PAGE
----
How science and counter terrorism have their parallels

When I was a kid I really wanted to be a scientist.  It was not always clear what kind of scientist I wanted to be: anthropologist (early humans fascinated me), biologist, geologist, whatever.  I devoured any book on science I could get from the library, the first book I ever bought myself with my allowance was on anthropology, and my parents indulged my interest by buying  me the How and Why series (they cost 59 cents an issue: that will tell you how old I am!).

I never did achieve that goal – high school physics, chemistry and calculus killed me. Nevertheless I have maintained my love for all things scientific into my fifties, reading accessible (and I am sure dumbed down) research on a daily basis.  One of my go-to sources is the New York Times weekly insert of Science Times, which by the way celebrated its 40th anniversary last week.  This insert is chock full of one or two main stories and a whole bunch of smaller pieces, much akin to the British magazine New Scientist, which I have also been reading since the early 1980s.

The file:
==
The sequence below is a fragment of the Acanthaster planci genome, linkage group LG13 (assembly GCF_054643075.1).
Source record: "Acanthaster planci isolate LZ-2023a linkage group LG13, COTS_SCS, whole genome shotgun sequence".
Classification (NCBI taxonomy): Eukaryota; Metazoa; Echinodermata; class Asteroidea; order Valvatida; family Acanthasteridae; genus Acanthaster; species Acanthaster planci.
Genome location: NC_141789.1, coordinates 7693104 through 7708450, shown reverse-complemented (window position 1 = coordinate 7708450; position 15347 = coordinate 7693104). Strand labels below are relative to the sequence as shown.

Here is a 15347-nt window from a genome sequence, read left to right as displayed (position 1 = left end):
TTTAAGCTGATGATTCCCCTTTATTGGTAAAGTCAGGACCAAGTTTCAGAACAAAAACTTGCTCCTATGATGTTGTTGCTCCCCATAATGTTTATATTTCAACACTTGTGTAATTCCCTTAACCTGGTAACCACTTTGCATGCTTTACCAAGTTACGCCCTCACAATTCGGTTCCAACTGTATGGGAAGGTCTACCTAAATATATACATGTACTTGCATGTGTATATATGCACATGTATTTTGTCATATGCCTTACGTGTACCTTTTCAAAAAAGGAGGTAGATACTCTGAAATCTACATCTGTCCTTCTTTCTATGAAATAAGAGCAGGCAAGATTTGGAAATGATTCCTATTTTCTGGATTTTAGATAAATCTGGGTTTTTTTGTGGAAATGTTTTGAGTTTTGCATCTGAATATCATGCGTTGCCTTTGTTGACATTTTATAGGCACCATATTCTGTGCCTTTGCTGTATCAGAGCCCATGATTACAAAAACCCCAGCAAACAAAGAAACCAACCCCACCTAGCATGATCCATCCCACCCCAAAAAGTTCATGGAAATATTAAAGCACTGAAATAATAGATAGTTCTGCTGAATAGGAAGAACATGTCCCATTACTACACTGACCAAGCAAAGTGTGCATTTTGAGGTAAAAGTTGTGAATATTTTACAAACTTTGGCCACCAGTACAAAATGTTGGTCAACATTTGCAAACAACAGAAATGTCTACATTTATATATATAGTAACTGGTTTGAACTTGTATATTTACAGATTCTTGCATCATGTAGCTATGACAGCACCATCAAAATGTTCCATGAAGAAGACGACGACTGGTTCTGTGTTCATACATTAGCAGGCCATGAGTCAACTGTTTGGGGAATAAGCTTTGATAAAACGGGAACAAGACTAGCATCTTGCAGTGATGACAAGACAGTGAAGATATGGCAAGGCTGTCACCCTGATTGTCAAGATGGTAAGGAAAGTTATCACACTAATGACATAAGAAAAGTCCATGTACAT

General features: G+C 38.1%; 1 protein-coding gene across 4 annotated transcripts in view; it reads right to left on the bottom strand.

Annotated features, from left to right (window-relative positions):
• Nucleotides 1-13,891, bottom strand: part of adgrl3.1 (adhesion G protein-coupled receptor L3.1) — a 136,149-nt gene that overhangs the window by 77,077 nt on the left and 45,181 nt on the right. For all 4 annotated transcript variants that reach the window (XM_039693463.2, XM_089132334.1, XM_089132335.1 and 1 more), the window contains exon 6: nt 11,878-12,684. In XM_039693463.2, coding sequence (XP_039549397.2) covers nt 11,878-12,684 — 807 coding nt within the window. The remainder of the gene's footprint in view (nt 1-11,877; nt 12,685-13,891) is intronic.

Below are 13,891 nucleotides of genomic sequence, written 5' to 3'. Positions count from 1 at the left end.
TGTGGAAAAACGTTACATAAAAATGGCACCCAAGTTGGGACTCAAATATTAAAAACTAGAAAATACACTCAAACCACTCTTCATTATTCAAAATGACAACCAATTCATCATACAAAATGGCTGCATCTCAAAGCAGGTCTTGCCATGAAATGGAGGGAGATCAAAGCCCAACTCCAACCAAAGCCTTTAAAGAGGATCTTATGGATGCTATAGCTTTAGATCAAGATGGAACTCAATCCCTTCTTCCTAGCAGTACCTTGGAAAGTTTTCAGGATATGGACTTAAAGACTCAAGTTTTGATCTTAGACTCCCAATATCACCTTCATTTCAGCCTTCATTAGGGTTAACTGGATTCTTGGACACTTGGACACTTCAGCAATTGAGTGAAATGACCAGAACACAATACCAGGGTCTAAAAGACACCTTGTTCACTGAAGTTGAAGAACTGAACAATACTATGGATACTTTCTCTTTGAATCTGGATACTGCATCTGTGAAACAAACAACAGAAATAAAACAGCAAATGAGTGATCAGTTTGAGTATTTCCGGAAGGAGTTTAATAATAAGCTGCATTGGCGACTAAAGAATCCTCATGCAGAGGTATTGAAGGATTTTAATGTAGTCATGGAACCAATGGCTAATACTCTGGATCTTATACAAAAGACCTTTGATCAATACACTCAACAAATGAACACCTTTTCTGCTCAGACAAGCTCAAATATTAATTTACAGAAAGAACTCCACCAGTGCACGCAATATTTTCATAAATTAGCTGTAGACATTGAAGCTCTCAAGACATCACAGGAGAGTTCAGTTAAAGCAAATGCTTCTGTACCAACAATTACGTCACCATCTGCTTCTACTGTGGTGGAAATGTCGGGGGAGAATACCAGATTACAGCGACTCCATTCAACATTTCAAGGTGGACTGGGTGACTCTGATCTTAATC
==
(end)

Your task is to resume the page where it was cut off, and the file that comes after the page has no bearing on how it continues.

As I read the 40th anniversary edition this weekend I was struck by how many parallels I saw with our efforts to understand and counter terrorism.  None of the articles had anything overt to do with violent extremism, but in almost every one I found a fascinating tie to my take on terrorism.  Allow me to share some of these links.

The point here is not to say that we need to stop our research efforts to better comprehend radicalisation and terrorism and come up with effective ways to deal with it.  No, the purpose is rather multifold.  First, a scientific approach is the best one where data is collected and analysed and findings are subject to peer review.  Secondly, like the scientific method, terrorism studies have to acknowledge that we will never, never arrive at THE solution, but merely a working hypothesis on what we think is going on at a point in time and we must acknowledge our own limitations.  Thirdly, we have to accept that some things will probably never be deconstructed entirely.

So, by all means continue your research and share your results (NB I will address the availability to the public of that research in a forthcoming blog).  But don’t pretend that your work is going to put aside our questions and our difficulties.  Modesty is a virtue after all.

By Phil Gurski

Phil Gurski is the President and CEO of Borealis Threat and Risk Consulting Ltd. Phil is a 32-year veteran of CSE and CSIS and the author of six books on terrorism.

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